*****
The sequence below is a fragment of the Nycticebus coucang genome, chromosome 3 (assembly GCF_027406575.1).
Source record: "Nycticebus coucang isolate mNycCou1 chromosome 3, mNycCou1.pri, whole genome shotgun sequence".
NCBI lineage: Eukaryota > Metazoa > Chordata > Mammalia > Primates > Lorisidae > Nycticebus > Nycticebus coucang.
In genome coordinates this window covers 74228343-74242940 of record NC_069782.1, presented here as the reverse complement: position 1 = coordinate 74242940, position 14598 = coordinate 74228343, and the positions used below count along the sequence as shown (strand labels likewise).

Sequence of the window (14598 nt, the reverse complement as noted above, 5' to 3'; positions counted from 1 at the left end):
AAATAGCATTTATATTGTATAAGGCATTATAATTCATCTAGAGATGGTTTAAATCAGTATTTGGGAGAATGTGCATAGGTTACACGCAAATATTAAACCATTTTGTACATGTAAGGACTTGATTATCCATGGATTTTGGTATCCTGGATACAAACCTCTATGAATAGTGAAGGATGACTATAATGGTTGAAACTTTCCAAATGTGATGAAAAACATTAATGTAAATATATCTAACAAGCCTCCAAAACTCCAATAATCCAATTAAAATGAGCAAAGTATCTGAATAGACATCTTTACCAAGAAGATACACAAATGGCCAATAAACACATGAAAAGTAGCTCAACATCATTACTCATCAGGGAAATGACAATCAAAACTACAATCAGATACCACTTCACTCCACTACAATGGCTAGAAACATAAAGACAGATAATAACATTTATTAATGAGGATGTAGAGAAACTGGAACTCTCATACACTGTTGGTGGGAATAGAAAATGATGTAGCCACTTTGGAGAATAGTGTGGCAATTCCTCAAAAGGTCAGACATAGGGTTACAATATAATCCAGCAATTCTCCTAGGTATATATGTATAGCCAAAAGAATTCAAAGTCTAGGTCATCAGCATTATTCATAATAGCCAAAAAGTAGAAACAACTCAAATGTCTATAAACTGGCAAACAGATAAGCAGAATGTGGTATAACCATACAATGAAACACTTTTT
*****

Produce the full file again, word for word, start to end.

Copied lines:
The sequence below is a fragment of the Nycticebus coucang genome, chromosome 3 (assembly GCF_027406575.1).
Source record: "Nycticebus coucang isolate mNycCou1 chromosome 3, mNycCou1.pri, whole genome shotgun sequence".
NCBI lineage: Eukaryota > Metazoa > Chordata > Mammalia > Primates > Lorisidae > Nycticebus > Nycticebus coucang.
In genome coordinates this window covers 74228343-74242940 of record NC_069782.1, presented here as the reverse complement: position 1 = coordinate 74242940, position 14598 = coordinate 74228343, and the positions used below count along the sequence as shown (strand labels likewise).

Sequence of the window (14598 nt, the reverse complement as noted above, 5' to 3'; positions counted from 1 at the left end):
AAATAGCATTTATATTGTATAAGGCATTATAATTCATCTAGAGATGGTTTAAATCAGTATTTGGGAGAATGTGCATAGGTTACACGCAAATATTAAACCATTTTGTACATGTAAGGACTTGATTATCCATGGATTTTGGTATCCTGGATACAAACCTCTATGAATAGTGAAGGATGACTATAATGGTTGAAACTTTCCAAATGTGATGAAAAACATTAATGTAAATATATCTAACAAGCCTCCAAAACTCCAATAATCCAATTAAAATGAGCAAAGTATCTGAATAGACATCTTTACCAAGAAGATACACAAATGGCCAATAAACACATGAAAAGTAGCTCAACATCATTACTCATCAGGGAAATGACAATCAAAACTACAATCAGATACCACTTCACTCCACTACAATGGCTAGAAACATAAAGACAGATAATAACATTTATTAATGAGGATGTAGAGAAACTGGAACTCTCATACACTGTTGGTGGGAATAGAAAATGATGTAGCCACTTTGGAGAATAGTGTGGCAATTCCTCAAAAGGTCAGACATAGGGTTACAATATAATCCAGCAATTCTCCTAGGTATATATGTATAGCCAAAAGAATTCAAAGTCTAGGTCATCAGCATTATTCATAATAGCCAAAAAGTAGAAACAACTCAAATGTCTATAAACTGGCAAACAGATAAGCAGAATGTGGTATAACCATACAATGAAACACTTTTT